In this section of the country, we have a small selection of hummingbird species, even during migration season. By far the most common species is the Ruby-Throat, and if you're really lucky, you'll see the emerald green flash of a male bird, about the size of a small dragonfly, and moving even faster. The bird's ability to defy the laws of aerodynamic flight is simply amazing. The birds can start and stop in no time at all, and they are fun to watch if a group gets together in a feeding area. The border wars for feeding areas between dueling male hummers is quite a show. 

The Hummingbird Tree
Sesbania grandiflora
 Attracting these flying jewels is a game of patience and skill. They take a long time to find new plants to feed on, and are wary of intruders, especially pets. The birds feed on a very wide range of plants, as long as there is ample nectar to feed on. A lot of bird books state that the birds feed mostly on red, tubular flowers. Our hummers at Pinecrest gardens feed on yellow shrimp plants, purple Hong Kong Orchid Trees, blue bromeliads, orange heliconias, and anything else in their range of vision.  I am convinced that our local birds are illiterate, and have not read the books ! It is true that red tubular flowers such as Lobelia, Salvia, Russellia and Bignonia are on the list of favorites.

Firecracker Plant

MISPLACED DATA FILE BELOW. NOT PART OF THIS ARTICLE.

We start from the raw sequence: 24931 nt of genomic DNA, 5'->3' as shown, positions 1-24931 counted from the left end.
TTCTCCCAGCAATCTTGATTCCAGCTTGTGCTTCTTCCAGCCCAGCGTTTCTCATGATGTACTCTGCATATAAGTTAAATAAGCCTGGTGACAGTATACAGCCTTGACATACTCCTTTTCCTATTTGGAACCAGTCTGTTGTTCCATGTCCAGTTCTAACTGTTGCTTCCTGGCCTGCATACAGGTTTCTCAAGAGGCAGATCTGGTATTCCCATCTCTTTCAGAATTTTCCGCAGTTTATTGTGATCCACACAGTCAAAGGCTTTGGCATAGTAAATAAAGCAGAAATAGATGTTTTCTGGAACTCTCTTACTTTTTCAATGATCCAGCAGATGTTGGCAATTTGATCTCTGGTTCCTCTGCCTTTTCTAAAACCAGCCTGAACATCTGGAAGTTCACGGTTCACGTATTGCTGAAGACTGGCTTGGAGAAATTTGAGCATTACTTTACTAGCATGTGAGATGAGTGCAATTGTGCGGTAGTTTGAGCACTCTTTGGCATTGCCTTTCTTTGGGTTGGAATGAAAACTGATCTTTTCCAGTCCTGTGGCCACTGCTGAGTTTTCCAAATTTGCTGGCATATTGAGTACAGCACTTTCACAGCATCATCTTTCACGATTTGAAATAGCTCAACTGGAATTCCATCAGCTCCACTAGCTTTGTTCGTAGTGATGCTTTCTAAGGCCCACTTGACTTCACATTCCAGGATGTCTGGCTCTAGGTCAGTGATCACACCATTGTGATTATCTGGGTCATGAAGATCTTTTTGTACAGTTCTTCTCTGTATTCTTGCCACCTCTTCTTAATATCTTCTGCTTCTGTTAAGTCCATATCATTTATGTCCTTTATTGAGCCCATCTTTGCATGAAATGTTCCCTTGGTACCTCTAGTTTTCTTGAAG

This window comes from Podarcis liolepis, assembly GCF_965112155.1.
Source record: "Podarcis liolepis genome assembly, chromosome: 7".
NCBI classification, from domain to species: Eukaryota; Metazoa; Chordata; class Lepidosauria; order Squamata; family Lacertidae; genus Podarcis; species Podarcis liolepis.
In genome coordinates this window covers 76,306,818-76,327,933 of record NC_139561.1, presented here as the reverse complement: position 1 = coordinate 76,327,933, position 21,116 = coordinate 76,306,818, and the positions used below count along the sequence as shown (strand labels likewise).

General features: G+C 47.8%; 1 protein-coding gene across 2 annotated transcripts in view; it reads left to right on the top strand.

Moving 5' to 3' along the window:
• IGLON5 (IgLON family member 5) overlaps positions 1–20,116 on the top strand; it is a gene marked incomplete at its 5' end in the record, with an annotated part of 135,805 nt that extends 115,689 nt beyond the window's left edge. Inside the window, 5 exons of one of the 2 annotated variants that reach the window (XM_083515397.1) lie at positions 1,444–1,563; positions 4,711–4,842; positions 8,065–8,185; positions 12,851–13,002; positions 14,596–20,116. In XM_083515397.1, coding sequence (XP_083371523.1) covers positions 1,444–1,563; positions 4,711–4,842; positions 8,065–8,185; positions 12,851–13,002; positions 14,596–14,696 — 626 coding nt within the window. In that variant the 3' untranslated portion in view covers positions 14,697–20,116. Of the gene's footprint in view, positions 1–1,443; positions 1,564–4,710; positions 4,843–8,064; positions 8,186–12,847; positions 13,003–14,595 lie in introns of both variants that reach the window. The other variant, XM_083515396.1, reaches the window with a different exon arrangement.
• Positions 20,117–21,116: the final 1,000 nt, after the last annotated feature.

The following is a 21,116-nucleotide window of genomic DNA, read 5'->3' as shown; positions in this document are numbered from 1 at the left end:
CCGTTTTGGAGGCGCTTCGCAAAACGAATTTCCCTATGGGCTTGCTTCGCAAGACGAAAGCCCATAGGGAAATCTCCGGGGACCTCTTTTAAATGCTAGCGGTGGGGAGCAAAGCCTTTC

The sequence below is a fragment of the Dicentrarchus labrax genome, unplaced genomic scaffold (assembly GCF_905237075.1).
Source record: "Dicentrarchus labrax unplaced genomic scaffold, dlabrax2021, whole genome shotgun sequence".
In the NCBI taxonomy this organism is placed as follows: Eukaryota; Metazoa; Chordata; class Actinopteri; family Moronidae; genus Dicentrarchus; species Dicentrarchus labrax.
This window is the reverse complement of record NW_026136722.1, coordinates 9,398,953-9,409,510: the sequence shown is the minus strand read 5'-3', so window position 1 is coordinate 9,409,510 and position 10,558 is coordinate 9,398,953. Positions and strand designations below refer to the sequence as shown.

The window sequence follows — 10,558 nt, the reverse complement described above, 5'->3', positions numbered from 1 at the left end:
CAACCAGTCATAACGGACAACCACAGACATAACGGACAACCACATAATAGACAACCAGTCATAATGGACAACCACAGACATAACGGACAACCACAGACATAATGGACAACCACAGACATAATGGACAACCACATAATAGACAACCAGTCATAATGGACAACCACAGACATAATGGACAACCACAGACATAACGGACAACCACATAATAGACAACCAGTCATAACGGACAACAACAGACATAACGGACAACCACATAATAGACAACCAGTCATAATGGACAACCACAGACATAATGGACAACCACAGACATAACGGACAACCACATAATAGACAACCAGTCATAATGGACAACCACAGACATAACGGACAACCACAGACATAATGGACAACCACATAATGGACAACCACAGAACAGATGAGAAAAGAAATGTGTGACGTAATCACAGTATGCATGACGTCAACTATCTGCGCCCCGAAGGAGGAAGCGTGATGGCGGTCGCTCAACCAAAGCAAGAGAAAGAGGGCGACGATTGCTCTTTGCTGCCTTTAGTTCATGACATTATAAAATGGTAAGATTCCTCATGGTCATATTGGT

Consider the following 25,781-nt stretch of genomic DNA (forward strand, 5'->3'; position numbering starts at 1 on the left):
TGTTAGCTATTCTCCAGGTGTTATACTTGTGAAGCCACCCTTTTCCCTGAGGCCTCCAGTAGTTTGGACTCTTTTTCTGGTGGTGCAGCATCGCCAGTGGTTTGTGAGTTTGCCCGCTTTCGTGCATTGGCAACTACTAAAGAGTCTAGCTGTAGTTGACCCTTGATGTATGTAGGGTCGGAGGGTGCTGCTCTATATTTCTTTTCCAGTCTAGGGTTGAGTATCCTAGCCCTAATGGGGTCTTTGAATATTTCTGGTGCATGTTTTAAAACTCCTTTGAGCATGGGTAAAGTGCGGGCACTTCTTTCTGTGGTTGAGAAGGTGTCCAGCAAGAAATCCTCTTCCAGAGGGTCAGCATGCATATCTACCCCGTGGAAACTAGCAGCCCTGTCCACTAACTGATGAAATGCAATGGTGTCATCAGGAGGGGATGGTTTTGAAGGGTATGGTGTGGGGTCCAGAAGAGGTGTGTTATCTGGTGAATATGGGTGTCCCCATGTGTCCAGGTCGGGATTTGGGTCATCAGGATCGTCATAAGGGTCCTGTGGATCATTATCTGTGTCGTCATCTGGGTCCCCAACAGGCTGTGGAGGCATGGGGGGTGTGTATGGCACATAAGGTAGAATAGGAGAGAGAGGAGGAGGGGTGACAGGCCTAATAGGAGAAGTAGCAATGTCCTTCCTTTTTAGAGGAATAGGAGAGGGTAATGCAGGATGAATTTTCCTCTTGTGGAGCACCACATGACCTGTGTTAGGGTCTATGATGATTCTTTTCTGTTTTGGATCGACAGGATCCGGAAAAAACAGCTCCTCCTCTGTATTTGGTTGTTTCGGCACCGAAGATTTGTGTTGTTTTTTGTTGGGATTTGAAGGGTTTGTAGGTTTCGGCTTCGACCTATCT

Russellia equisetifolia

In South Florida gardens, there are lots of flowers for hummers to feed on, and a few of my recommendations include the blue-flowered bromeliad Portea petropolitana ; a Dwarf Orchid Tree , Bauhinia divaricata; Yellow Shrimp plant, Beloperone guttata; and Firecracker Plant, Russellia equisetiformis. Install attractor plants in large groups of 8-15 plants, in areas where the birds can dash under cover fast ( they do everything fast). A better term for such a garden would be "wildlife garden", since a wide range of flowering plants will attract many types of wildlife, including hummers, butterflies, nectar-feeding birds, and a range of others. 

Yellow Shrimp Plant
Beloperone guttata
 It is best to mix plants that need shade as well as those needing a lot of sunlight. An attractive garden can be made that will serve many needs; attract wildlife, have a wide range of colors and provide shelter for birds. Rather than plant a garden for just one purpose, plant a garden that does a lot of things at the same time. Fragrance and color and even edible plants can be mixed without trouble, and the availability of interesting plants has never been better. 

Hong Kong Orchid Tree
Bauhinia x blakeana

Portea petropolitana
whose flowers literally drip nectar
 If we start to look at gardens as a holistic part of your home, where plants have form, function, and beauty, then gardens take on the importance I feel they should have. So many people have a house and "some landscaping". They are part of each other, and should be cared for and budgeted as such. 

Craig Morell
Pinecrest gardens        

October 4, 2011

Preparing Your Garden and Turf for Autumn

NOT a Miami Autumn.....